Demand for the work of funeral mutes declined over time and disappeared from mainstream English society by the early twentieth century, likely in part because of the reputation of mutes to accept their payment in alcohol. “I have seen these men reel about the road, and after the burial”, notes one writer for a late 19th century society periodical, “we have been obliged to put these mutes into the interior of the hearse and drive them home, as they were incapable of walking,”
In remote villages in Greece and Italy, elderly women are still hired as “moirologists” (moíra meaning fate and speech) not just to grieve people they don’t know, but also to sing in right harmony as they lead a family through the final moments with their loved one. “The songs retell the story of a grieving person’s life in quick-witted improvisations,” says photographer Ioanna Sakellaraki, who returned to Greece to document this ancient practice. “Historically, families were asking for women to do this process because it was just so important — it was an important sort of collective goodbye to the person.” The tradition will likely disappear within a few years as the last moirologists, some nearly 100 years-old now, take their own leave, having notated very few of their traditional mourning songs.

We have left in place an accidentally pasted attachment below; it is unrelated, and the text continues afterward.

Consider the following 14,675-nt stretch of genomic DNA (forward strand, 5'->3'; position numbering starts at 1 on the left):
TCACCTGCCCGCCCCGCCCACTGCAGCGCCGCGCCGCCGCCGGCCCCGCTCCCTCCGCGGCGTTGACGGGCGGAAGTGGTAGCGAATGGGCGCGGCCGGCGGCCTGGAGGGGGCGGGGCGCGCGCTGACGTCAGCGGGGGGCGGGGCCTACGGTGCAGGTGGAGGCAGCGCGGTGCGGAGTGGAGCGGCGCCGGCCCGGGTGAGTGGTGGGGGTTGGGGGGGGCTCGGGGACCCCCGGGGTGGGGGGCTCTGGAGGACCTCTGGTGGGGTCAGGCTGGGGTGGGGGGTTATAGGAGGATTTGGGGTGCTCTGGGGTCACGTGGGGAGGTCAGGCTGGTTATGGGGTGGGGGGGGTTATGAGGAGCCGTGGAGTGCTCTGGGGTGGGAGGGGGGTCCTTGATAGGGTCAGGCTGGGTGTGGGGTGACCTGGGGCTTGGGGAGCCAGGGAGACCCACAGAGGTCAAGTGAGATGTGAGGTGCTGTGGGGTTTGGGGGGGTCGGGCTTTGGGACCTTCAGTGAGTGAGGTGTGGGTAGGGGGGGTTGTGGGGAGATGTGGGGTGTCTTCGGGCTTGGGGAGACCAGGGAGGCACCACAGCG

In England, professional mourners employed by a company called Rent-a-Mourner paid actors somewhere between $30 – $120 per funeral to play a distant cousin or uncle, helping families increase the number of guests. And fun fact: actress Diane Kruger earned some pocket money in her early teens as a professional mourner in Germany, where you can also hire a professional funeral speaker, known as a Trauerrednerare, to read a eulogy despite never having met the deceased.